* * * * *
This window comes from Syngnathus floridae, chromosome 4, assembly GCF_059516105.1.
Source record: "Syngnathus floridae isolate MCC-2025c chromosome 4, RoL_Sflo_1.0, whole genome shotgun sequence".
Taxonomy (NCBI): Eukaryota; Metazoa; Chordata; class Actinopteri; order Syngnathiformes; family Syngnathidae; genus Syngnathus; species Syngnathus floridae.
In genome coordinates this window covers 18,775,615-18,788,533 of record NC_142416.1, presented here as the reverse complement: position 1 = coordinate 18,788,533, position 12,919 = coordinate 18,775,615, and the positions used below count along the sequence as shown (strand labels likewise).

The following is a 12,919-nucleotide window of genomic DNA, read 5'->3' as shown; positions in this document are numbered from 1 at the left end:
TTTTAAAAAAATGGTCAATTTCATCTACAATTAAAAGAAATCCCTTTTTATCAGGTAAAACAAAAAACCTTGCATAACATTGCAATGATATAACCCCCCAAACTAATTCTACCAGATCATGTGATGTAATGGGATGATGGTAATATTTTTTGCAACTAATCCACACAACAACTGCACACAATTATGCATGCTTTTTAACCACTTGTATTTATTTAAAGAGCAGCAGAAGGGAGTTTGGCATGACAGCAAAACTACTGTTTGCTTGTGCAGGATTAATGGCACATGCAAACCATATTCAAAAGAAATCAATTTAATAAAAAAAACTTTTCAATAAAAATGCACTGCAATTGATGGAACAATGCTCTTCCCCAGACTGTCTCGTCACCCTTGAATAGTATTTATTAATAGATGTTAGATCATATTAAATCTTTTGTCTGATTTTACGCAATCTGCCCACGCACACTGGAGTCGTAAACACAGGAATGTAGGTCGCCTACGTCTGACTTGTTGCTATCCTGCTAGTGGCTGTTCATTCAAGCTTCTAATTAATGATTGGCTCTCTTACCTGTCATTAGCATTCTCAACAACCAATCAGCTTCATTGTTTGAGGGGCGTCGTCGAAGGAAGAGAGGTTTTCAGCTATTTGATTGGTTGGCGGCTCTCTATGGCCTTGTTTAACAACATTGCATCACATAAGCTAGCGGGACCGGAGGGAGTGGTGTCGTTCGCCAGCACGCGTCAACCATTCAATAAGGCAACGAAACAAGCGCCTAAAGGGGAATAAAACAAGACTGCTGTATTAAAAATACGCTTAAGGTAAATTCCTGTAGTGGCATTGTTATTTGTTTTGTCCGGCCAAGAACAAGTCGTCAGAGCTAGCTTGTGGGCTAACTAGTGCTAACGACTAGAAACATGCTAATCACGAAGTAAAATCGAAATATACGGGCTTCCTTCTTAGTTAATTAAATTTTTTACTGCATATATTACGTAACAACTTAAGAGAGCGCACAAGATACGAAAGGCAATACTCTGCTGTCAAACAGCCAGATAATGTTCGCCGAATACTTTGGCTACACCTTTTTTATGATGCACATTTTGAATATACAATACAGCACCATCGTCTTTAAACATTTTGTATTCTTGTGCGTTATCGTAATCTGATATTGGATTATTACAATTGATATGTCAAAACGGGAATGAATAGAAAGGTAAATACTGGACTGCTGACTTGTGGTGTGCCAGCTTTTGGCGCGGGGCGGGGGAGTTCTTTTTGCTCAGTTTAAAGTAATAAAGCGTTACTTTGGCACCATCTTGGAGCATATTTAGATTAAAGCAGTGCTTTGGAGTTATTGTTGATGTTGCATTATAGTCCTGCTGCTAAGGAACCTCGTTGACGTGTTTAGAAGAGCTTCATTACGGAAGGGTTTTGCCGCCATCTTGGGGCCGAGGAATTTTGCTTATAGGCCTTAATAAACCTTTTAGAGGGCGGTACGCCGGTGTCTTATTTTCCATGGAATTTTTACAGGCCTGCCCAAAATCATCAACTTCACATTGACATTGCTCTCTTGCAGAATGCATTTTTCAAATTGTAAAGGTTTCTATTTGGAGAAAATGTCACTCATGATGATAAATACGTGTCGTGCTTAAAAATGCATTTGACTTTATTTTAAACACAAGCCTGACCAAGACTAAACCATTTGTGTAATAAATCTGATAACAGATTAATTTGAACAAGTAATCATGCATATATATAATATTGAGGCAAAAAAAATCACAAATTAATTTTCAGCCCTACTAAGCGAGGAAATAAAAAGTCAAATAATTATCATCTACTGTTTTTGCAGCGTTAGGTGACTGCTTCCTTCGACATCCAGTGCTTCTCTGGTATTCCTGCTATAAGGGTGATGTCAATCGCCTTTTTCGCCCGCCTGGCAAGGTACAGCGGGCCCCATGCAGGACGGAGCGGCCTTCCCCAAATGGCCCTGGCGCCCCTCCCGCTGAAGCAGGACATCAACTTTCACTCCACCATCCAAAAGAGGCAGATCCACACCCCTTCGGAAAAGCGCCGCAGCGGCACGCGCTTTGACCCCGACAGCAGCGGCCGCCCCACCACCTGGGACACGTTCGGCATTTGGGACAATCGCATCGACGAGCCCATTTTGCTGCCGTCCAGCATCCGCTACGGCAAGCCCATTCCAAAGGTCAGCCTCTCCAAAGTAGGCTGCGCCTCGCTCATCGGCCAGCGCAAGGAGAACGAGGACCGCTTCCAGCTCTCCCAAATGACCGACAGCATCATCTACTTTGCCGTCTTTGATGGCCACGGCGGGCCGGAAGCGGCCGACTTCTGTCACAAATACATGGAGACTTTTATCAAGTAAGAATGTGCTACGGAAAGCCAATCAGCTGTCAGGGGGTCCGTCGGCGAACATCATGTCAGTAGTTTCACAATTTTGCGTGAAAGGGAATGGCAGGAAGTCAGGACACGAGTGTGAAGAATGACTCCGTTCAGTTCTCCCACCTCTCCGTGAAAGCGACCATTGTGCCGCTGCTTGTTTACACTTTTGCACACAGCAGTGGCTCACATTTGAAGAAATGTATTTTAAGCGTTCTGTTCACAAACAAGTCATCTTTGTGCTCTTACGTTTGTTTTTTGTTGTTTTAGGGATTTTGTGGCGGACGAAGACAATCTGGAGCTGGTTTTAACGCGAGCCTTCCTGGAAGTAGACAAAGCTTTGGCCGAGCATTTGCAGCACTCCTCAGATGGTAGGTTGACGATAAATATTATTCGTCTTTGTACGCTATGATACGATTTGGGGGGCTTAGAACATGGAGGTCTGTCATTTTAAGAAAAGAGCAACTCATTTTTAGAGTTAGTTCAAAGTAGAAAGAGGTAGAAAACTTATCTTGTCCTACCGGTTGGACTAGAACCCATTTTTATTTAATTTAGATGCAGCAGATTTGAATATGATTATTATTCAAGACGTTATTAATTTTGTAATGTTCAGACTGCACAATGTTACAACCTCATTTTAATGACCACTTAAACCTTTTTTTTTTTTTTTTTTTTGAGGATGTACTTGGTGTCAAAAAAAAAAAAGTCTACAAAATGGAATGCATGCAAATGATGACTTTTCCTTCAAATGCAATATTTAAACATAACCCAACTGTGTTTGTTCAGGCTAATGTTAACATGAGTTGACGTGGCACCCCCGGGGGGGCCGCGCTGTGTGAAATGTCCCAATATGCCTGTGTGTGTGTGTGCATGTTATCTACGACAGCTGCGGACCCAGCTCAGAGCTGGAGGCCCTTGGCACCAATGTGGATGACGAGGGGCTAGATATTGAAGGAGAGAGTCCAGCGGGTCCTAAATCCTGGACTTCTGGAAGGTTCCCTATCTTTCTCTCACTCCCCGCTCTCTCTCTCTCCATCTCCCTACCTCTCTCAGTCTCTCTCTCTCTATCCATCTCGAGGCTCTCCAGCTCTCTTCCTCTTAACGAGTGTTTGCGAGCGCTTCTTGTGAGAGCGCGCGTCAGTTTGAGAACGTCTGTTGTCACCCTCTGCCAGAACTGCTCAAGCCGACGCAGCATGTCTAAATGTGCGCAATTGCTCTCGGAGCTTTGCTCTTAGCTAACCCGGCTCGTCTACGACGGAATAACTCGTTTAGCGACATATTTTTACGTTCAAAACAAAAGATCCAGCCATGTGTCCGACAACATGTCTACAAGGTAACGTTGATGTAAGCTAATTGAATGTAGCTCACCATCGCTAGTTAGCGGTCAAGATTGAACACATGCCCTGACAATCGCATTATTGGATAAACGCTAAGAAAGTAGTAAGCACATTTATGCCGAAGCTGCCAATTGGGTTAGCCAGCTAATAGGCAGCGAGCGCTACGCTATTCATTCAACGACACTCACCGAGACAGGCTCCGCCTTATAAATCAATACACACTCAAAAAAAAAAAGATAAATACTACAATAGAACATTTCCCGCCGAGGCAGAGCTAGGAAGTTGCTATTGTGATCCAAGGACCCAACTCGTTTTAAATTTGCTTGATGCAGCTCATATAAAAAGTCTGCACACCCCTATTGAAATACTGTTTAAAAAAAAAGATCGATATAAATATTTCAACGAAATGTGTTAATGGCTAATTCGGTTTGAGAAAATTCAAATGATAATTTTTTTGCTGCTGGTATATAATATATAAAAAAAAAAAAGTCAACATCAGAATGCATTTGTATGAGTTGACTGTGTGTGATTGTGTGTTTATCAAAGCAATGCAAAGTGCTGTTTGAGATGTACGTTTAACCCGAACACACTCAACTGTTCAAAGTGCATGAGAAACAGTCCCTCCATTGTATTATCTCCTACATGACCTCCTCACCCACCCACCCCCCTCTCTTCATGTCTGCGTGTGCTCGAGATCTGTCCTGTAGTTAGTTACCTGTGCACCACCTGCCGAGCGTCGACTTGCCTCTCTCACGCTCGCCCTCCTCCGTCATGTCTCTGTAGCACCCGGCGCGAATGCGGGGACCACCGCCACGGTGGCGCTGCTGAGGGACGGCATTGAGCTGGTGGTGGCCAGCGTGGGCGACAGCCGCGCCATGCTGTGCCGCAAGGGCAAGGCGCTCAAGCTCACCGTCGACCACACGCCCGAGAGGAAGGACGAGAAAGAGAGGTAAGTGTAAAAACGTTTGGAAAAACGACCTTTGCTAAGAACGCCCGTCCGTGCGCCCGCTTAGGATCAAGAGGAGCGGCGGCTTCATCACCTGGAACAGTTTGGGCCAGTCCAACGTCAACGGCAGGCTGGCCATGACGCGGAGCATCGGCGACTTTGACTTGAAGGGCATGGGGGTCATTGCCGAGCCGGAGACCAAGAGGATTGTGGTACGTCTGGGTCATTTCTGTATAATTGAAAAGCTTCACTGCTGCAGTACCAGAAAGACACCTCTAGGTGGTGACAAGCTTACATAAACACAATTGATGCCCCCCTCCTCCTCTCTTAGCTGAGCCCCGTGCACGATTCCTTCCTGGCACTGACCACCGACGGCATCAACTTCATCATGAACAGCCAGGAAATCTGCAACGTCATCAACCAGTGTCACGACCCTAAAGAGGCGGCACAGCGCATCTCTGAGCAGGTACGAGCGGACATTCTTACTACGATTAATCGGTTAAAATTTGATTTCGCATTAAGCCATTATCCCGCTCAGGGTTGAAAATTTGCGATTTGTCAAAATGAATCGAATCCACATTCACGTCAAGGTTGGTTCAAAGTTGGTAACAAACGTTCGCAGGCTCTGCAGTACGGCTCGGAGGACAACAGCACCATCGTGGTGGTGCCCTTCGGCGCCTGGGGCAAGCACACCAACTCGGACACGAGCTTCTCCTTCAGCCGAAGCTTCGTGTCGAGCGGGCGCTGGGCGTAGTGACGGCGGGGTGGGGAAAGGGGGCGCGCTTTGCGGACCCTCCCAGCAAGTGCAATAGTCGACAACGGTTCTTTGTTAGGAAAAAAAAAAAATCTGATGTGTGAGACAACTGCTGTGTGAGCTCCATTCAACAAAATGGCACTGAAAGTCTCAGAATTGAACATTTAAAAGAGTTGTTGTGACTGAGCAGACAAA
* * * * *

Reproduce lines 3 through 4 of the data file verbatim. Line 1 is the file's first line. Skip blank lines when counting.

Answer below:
Taxonomy (NCBI): Eukaryota; Metazoa; Chordata; class Actinopteri; order Syngnathiformes; family Syngnathidae; genus Syngnathus; species Syngnathus floridae.
In genome coordinates this window covers 18,775,615-18,788,533 of record NC_142416.1, presented here as the reverse complement: position 1 = coordinate 18,788,533, position 12,919 = coordinate 18,775,615, and the positions used below count along the sequence as shown (strand labels likewise).